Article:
Another common alternative treatment for chronic pain is use of nutritional supplements such as:

The efficacy of Glucosamine and Chondroitin, popular supplements for patients with arthritis, were examinied in the GAIT study, a $12 million trial funded by the NIH which showed statistical evidence for the treatment's positive effect only amongst patients with moderate to severe pain, a small subsection of the study.[17] Curcumin is the active ingredient of the Indian curry spice turmeric. ... Polyphenols are a group of chemical substances found in plants, characterized by the presence of more than one phenol group per molecule. ... Binomial name Linnaeus Turmeric (Curcuma longa) is a rhizomatous herbaceous perennial plant of the ginger family, Zingiberaceae which is native to tropical South Asia. ... COX-2 selective inhibitor is a form of Non-steroidal anti-inflammatory drug (NSAID) that directly targets COX-2, an enzyme responsible for inflammation and pain. ... Glucosamine (C6H13NO5) is an amino sugar and a prominent precursor in the biochemical synthesis of glycosylated proteins and lipids. ... Chondroitin is an ingredient found commonly in dietary supplements. ... Pineapple, one member of the Bromeliaceae family Bromelain can refer to one of two protease enzymes extracted from the plant family Bromeliaceae, or it can refer to a combination of those enzymes along with other compounds produced in an extract. ... Omega-3 fatty acids are polyunsaturated fatty acids found in certain fish tissues, and in vegetable sources such as flax seeds, walnuts, and canola oil. ... Arthritis (from Greek arthro-, joint + -itis, inflammation; plural: arthritides) is a group of conditions where there is damage caused to the joints of the body. ... NIH can refer to: National Institutes of Health Norwegian School of Sports Sciences: (Norges idrettshøgskole - NIH) Not Invented Here This is a disambiguation page — a navigational aid which lists other pages that might otherwise share the same title. ...


Philosophy of pain

Main article: Pain (philosophy)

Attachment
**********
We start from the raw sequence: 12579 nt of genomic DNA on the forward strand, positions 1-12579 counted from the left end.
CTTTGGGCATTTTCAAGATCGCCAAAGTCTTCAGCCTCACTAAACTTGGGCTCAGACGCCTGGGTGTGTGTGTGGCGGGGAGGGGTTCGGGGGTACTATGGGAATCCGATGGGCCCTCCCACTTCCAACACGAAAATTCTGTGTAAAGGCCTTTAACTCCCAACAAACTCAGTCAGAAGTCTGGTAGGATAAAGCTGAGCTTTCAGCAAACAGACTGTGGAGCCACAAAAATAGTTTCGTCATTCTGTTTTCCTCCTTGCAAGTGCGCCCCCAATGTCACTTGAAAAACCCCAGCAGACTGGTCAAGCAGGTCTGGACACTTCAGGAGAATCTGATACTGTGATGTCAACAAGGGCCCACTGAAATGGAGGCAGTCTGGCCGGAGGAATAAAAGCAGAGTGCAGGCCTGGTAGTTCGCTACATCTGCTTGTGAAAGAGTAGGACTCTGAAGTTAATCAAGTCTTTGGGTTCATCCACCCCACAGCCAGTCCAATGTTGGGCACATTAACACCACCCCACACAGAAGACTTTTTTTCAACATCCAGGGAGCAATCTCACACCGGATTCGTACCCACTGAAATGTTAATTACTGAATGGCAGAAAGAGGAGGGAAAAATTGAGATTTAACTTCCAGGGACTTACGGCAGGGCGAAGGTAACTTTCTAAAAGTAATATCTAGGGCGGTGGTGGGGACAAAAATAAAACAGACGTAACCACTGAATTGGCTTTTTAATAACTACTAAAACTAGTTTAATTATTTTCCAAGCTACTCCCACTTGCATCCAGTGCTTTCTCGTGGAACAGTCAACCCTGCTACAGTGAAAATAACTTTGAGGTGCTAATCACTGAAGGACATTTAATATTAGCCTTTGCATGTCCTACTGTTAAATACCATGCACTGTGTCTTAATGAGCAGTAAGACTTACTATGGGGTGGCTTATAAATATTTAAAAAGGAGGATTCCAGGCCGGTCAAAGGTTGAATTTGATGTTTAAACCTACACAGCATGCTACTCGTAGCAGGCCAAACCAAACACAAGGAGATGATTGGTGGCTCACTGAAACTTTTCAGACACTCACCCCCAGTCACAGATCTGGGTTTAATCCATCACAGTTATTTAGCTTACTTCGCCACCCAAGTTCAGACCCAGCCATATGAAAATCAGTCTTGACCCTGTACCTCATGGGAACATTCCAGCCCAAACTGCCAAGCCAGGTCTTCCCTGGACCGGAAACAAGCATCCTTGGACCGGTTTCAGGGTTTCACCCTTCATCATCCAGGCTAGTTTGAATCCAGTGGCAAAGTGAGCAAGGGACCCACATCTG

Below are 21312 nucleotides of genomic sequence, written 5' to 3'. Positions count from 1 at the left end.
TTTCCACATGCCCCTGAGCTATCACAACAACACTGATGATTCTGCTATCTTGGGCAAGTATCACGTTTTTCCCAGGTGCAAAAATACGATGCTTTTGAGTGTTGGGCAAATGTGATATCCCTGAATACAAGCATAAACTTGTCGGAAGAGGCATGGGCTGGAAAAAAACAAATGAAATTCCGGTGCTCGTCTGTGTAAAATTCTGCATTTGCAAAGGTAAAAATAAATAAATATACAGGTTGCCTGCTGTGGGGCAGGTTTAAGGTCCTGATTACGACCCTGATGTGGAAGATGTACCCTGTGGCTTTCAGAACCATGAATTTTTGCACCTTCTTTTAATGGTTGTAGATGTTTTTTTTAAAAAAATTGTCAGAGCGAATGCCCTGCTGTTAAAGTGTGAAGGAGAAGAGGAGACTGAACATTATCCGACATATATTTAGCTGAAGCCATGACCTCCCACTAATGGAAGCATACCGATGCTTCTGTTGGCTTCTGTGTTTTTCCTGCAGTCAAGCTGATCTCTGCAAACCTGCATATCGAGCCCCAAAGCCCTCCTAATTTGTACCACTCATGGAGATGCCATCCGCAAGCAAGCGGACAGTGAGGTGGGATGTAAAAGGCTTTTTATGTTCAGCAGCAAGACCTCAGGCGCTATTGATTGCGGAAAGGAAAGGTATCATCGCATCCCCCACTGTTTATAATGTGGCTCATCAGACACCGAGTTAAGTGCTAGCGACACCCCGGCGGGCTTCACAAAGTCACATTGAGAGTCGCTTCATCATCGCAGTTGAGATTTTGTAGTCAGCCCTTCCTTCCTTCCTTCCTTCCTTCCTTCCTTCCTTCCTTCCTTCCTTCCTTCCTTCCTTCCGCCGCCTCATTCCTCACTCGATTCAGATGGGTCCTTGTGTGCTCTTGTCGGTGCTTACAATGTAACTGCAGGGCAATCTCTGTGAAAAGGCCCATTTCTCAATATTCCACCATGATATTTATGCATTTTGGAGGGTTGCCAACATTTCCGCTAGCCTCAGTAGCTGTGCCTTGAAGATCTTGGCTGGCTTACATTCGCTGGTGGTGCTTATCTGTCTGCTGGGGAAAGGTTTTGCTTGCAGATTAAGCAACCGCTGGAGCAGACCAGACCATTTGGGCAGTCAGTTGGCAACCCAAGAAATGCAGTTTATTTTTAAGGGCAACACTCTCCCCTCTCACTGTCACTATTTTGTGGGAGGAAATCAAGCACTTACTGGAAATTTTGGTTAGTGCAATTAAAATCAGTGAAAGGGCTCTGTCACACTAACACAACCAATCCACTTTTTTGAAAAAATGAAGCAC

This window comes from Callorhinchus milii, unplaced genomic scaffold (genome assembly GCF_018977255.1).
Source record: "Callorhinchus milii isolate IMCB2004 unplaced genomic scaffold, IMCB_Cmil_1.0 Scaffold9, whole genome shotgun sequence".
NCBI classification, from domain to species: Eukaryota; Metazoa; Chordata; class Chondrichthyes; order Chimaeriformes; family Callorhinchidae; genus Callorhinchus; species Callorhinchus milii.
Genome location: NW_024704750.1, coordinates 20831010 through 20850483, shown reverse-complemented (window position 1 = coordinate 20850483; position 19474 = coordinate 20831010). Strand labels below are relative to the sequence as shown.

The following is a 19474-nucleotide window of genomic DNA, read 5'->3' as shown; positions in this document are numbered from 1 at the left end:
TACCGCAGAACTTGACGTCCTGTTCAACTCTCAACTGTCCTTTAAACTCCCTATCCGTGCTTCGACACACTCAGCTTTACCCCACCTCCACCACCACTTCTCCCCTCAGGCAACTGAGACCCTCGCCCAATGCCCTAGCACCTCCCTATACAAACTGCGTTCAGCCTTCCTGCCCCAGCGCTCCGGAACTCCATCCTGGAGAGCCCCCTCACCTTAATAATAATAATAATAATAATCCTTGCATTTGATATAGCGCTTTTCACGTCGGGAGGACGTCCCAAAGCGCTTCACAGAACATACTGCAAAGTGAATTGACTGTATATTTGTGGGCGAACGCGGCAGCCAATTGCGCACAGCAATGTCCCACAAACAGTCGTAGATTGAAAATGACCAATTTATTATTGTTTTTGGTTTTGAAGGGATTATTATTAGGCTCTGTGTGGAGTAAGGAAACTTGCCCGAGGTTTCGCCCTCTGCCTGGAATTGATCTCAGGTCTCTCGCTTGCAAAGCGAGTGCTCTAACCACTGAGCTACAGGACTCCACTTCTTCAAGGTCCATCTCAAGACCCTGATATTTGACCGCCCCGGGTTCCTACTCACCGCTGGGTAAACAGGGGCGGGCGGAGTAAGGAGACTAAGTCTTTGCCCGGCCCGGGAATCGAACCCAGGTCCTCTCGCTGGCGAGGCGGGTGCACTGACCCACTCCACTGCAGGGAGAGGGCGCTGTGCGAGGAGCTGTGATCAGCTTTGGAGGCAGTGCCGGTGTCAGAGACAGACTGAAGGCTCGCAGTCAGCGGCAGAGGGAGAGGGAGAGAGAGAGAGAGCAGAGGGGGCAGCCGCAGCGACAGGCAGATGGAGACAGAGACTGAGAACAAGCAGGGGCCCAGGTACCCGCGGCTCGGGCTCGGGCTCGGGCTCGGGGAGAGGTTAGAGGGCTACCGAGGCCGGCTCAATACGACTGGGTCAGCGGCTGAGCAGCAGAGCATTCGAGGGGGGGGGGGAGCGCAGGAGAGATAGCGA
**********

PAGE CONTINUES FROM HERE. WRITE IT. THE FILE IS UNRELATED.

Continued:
The concept of pain has played an important part in the study of philosophy, particularly in the philosophy of mind. The question of what pain actually consists in is still open since any evaluation is dependent upon what subject one approaches the question from. Identity theorists assert that the mental state of pain is completely identical with some physical state caused by various physiological causes. Functionalists consider pain to be defined completely by its causal role (ie in the role it has in bringing about various effects) and nothing else. Some theologians and other spiritual traditions have much to say about the nature of pain and its various spiritual consequences, especially its role in growth, understanding, compassion, and in providing an aspect of life to be overcome. A much-talked-about issue in philosophy is the role of pain. ... A phrenological mapping of the brain. ... Type physicalism (also known as Type Identity Theory, Type-Type theory or just Identity Theory) is the theory, in the philosophy of mind, which asserts that mental events are type-identical to the physical events in the brain with which they are correlated. ... Functionalism is a theory of the mind in contemporary philosophy, developed largely as an alternative to both the identity theory of mind and behaviorism. ... A causal system is a system that depends only on the current and previous inputs. ... Theology is literally rational discourse concerning God (Greek θεος, theos, God, + λογος, logos, rational discourse). By extension, it also refers to the study of other religious topics. ... Spirituality, in a narrow sense, concerns itself with matters of the spirit. ...